It could have been so different for Blippar, the augmented-reality tech specialist, which is facing an uncertain future as one of its major investors is reportedly blocking a bid for emergency funding.
The London-based company launched in 2011 with an exciting product that has obvious use cases for marketers: the app allows users to point their smartphone at an object and scan "Blipps" to unlock additional information and interactive content. In 2016, it was able to claim that more than 65 million people in 170 countries used the app.
Some of the world’s biggest advertisers were listed as clients, including Nestlé, Procter & Gamble and Nike. Investors then were consequently bullish, having poured more than $130m into the business over the past seven years.
Fast forward to today and its major investor, the Malaysian government fund Khazanah Nasional, has reportedly lost patience after two years of losses, including £34.4m for its most recent financial disclosure in 2017.
Yes, Blippar’s struggles are a symptom of AR being a technology for which demand has generally not yet caught up with supply.
But here we also have a cautionary tale for tech start-ups with unicorn-shaped fantasies: media and creative agencies remain the most effective gateway to brands because of their expertise and credibility with marketers.
Blippar appeared to play this game well in its early days by creating tools that agencies could use to create their own AR-driven tools.
But, in 2016, chief executive Ambarish Mitra unveiled the Blipparsphere, a product that would ostensibly take on Google by creating a visual search engine – ie you point your phone at an object and the app could essentially tell you what it is, plus additional information. With just a hint of hubris, Mitra claimed that it could be "bigger than the internet itself".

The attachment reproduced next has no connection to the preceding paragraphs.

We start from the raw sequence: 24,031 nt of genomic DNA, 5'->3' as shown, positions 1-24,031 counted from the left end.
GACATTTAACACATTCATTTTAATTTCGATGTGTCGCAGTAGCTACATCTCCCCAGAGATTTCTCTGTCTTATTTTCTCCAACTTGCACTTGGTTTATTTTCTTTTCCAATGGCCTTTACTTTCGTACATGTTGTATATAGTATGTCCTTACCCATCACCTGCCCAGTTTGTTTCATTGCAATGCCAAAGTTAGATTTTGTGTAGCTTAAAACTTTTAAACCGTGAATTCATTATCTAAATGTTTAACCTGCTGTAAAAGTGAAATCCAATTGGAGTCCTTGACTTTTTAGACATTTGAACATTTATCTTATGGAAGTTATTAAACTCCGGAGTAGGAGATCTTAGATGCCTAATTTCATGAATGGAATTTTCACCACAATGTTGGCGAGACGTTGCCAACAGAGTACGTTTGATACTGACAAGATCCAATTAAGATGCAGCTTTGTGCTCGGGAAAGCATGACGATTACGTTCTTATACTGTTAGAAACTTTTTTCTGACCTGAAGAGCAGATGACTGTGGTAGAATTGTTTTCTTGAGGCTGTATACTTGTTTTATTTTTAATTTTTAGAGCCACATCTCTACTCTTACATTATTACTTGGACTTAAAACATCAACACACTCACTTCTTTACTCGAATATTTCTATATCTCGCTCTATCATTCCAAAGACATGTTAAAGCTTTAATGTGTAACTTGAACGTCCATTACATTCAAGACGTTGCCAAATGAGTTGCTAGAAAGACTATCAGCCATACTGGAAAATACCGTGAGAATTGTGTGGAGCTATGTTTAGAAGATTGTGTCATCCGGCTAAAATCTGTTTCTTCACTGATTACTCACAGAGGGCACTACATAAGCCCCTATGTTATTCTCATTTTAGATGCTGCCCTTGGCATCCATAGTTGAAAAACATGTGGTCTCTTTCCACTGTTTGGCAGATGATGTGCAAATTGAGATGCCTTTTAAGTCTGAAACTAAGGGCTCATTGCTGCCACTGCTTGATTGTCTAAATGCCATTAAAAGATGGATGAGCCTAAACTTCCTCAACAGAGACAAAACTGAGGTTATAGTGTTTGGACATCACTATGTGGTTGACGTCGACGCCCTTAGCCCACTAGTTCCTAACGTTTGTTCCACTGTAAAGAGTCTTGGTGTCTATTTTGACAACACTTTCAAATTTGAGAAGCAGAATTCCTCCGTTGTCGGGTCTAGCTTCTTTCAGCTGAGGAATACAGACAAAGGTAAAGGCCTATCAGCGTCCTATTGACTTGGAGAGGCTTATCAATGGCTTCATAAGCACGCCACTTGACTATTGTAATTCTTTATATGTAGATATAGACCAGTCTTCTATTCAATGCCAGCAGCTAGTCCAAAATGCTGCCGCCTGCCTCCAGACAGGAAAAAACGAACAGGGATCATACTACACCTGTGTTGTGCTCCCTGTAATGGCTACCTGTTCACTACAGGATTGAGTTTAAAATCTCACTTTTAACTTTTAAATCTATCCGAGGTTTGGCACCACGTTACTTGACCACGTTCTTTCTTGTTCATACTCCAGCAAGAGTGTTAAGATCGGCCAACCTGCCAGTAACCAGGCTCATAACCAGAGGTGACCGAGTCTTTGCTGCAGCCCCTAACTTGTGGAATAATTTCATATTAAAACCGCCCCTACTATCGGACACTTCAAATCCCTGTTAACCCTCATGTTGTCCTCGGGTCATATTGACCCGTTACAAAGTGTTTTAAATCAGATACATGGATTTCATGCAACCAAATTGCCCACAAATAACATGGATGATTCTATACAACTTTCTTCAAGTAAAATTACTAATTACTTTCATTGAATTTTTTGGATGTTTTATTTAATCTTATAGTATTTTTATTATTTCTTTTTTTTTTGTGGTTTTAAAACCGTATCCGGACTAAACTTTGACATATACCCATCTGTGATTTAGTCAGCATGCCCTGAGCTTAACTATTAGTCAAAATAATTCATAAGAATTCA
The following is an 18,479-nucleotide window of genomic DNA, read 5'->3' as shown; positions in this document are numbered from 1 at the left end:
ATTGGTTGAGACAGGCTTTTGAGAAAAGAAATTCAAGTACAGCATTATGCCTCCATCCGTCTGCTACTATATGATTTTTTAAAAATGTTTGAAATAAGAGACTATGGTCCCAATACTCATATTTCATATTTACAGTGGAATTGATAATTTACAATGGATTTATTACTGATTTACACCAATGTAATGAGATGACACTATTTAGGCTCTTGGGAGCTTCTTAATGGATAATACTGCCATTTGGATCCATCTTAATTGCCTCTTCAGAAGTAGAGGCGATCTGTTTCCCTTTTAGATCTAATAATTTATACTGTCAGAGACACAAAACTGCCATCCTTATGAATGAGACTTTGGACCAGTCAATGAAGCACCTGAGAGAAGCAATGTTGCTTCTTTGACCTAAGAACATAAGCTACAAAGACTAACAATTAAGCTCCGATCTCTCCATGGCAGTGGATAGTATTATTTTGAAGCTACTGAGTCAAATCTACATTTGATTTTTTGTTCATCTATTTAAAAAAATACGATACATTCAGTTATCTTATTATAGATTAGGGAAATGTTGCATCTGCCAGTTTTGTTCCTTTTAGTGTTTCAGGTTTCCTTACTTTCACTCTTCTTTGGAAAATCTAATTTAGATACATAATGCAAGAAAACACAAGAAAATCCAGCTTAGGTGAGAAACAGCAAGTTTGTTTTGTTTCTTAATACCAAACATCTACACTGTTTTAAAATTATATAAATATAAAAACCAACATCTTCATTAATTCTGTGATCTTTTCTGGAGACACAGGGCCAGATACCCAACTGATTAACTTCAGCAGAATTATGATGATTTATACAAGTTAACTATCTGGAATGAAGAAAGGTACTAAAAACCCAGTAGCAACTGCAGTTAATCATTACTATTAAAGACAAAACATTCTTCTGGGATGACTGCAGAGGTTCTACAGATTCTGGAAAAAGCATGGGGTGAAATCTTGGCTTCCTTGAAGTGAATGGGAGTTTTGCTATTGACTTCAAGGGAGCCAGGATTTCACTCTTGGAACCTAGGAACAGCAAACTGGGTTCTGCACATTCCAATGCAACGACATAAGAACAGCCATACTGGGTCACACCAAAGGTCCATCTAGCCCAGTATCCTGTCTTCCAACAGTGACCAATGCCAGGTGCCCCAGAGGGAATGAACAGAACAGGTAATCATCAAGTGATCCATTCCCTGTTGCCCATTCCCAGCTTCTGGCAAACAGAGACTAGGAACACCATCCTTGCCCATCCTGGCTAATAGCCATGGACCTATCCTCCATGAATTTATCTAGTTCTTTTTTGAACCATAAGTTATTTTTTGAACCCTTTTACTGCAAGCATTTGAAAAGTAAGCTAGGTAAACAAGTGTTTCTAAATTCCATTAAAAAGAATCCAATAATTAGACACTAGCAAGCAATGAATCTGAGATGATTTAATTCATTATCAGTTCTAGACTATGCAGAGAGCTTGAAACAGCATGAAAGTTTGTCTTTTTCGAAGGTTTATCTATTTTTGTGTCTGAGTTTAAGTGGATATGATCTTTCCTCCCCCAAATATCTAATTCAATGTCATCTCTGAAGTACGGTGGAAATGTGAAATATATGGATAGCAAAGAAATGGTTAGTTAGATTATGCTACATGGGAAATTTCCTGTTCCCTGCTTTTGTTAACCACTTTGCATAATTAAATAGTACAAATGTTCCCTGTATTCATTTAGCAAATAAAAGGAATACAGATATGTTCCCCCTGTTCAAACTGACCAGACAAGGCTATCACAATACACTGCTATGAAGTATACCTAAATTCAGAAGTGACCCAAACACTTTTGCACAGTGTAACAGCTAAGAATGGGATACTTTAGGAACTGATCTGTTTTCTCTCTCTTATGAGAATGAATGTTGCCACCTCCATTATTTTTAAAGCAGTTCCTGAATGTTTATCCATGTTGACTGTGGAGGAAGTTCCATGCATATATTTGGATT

Suddenly, investors were enchanted by a business model that relied on visual search. The only problem is that it hasn't worked very well, because it’s very difficult to create a visual search engine powered by artificial intelligence. And, by the way, Google is now winning this visual search race with Google Lens (which, coincidentally, has just become available on Apple iOS devices).
Strategically, it also meant Blippar was in effect bypassing ad agencies and trying to go direct to clients with AR products.
One source who knows the business well laments: "This was a decision by the CEO to let the original business wither on the vine, because there was a lack of funds to develop products. You’ve got £50m-plus invested in AI stuff that hasn’t resulted in any AI products whatsoever.
"If they carried on with a dual strategy, they would have the AR equivalent of Photoshop – it would be a very valuable piece of tech and all the creative agencies could now be making their own AR."
The prospect of Blippar’s demise should be a source of concern for advertisers and creative agencies keen to find innovative solutions to brands’ problems that can’t be easily dismissed as gimmickry.
If brands care most about reach and efficiency, tech innovators must accept that the likes of Apple and Google own the smartphone ecosystems that consumers live on, meaning they are in the game of content creation. Blippar could have created a platform that would enable ad agencies to work across Apple and Google through software, but it chose instead to chase the Blipparsphere dream. Some may praise Mitra for having the courage of his convictions; others may think he was guilty of drinking his own Kool-Aid.
Tech innovators ignore creative and media agencies at their peril. If you want to get in the room and be taken seriously by big brand marketers, your best chance to be shown inside is to accompany an agency with legacy relationships and marketing expertise. The ad networks are offering interesting paths for start-ups to do just that, such as R/GA's Venture Studio and Publicis Groupe's NextTECHnow.
Whether Blippar’s investors will solve this impasse remains to be seen. But even if they do, this troubled company appears unlikely to be given the luxury of learning from past mistakes for much longer.